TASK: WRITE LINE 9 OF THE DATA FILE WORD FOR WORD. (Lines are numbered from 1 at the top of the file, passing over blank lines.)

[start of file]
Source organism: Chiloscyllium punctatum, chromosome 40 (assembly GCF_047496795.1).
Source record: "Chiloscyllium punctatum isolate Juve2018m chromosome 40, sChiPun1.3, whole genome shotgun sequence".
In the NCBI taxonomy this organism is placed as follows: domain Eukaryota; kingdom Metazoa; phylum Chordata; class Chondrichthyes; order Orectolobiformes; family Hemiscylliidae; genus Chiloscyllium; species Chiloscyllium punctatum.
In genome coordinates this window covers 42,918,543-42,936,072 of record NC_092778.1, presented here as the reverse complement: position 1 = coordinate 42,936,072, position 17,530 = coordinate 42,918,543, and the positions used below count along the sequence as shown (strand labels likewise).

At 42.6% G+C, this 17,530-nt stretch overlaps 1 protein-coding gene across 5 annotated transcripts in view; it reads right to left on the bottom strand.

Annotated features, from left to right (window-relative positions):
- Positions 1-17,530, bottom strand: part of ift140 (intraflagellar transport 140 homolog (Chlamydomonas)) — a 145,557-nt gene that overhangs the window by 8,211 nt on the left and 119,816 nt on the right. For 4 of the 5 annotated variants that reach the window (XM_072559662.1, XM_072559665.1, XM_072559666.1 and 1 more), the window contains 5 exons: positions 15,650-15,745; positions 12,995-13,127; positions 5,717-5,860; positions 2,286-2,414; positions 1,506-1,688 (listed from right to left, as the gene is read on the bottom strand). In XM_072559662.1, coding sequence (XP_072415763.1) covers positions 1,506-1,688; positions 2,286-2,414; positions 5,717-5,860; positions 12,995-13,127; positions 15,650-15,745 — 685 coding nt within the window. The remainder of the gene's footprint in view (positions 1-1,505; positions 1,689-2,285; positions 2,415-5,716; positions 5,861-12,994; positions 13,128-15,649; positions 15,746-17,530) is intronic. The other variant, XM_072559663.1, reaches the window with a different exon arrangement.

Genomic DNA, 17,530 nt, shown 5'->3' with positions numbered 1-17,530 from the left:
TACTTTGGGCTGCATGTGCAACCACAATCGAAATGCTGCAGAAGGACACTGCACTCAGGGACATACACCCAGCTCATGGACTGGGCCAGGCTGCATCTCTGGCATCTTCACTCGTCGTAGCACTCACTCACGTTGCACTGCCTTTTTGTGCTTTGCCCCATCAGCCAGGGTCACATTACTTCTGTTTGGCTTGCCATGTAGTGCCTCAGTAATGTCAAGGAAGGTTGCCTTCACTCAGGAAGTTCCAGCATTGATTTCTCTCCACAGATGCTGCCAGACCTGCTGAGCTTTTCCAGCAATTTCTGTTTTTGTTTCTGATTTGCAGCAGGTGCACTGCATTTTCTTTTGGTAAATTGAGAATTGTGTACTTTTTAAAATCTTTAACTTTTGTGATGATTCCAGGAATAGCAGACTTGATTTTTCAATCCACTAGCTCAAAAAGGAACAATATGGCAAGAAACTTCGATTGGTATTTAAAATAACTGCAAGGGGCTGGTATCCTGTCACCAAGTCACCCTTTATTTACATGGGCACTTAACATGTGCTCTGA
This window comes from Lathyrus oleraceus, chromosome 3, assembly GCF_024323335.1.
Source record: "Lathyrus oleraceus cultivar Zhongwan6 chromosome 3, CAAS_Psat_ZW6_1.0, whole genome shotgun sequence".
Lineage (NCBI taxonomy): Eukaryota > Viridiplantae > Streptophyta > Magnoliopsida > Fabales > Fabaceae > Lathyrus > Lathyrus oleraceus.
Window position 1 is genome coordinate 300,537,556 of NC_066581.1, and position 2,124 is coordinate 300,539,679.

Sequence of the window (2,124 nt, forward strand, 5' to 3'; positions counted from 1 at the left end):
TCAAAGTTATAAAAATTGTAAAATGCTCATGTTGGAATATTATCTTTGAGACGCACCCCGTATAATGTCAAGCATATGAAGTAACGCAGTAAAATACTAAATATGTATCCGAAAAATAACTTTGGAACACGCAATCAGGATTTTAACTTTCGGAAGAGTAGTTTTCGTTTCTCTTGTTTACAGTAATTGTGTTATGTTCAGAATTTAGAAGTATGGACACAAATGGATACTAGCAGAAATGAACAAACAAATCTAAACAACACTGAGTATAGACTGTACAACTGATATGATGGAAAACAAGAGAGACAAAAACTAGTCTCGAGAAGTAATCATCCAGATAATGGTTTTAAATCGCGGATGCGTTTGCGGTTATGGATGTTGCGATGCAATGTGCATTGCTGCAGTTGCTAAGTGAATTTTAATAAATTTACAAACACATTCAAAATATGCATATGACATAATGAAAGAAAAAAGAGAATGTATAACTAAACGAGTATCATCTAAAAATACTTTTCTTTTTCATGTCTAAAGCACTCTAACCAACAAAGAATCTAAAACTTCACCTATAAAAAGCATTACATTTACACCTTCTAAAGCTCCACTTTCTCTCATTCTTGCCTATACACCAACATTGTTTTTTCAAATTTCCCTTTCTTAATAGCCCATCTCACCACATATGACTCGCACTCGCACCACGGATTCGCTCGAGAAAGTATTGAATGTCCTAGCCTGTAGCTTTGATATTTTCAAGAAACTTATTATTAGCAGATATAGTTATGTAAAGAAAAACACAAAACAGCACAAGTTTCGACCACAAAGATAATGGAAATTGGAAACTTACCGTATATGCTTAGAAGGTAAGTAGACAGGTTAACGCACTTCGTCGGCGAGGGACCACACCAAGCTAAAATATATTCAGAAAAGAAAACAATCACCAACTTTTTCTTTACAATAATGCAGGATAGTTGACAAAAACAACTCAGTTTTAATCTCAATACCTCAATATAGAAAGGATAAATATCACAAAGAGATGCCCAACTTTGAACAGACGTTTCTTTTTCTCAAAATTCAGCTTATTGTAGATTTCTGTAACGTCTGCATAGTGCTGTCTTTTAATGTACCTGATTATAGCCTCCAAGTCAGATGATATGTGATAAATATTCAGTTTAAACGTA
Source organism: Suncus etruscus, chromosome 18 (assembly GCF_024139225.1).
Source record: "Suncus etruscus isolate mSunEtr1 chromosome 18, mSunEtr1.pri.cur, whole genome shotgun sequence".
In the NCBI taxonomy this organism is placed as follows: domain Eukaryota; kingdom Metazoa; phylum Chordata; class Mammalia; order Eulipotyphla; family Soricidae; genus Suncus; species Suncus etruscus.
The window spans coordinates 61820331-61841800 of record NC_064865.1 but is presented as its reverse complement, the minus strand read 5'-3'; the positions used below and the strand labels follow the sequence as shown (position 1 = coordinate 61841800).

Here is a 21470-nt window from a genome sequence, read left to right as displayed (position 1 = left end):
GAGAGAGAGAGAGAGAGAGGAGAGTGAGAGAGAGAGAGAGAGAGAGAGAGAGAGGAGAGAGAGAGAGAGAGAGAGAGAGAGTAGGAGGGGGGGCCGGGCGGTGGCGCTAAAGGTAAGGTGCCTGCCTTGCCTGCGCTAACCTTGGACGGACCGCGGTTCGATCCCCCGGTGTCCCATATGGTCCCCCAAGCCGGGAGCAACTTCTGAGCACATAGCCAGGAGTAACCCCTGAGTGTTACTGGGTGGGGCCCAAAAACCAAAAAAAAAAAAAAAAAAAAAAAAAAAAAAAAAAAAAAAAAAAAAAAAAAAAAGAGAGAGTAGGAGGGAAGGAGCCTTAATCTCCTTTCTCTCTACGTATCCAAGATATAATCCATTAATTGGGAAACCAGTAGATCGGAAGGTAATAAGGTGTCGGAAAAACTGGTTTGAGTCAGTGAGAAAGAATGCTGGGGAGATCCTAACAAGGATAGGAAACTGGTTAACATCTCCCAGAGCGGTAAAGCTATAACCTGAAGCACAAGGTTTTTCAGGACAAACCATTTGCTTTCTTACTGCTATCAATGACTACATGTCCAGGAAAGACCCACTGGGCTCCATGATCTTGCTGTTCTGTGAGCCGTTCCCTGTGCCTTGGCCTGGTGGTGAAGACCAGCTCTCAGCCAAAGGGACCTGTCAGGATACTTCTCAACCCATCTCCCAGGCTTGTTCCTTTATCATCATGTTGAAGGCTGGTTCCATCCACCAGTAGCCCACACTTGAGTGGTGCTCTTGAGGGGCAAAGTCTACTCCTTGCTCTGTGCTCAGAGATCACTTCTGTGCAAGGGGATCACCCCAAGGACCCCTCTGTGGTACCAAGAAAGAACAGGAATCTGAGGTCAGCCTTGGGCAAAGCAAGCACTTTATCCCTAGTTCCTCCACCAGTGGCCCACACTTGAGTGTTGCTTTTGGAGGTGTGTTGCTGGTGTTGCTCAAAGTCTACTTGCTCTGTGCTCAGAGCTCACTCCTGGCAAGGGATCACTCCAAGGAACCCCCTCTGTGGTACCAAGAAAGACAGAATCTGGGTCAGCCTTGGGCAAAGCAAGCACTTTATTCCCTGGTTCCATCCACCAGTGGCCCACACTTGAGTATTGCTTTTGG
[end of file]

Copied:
TACTTTGGGCTGCATGTGCAACCACAATCGAAATGCTGCAGAAGGACACTGCACTCAGGGACATACACCCAGCTCATGGACTGGGCCAGGCTGCATCTCTGGCATCTTCACTCGTCGTAGCACTCACTCACGTTGCACTGCCTTTTTGTGCTTTGCCCCATCAGCCAGGGTCACATTACTTCTGTTTGGCTTGCCATGTAGTGCCTCAGTAATGTCAAGGAAGGTTGCCTTCACTCAGGAAGTTCCAGCATTGATTTCTCTCCACAGATGCTGCCAGACCTGCTGAGCTTTTCCAGCAATTTCTGTTTTTGTTTCTGATTTGCAGCAGGTGCACTGCATTTTCTTTTGGTAAATTGAGAATTGTGTACTTTTTAAAATCTTTAACTTTTGTGATGATTCCAGGAATAGCAGACTTGATTTTTCAATCCACTAGCTCAAAAAGGAACAATATGGCAAGAAACTTCGATTGGTATTTAAAATAACTGCAAGGGGCTGGTATCCTGTCACCAAGTCACCCTTTATTTACATGGGCACTTAACATGTGCTCTGA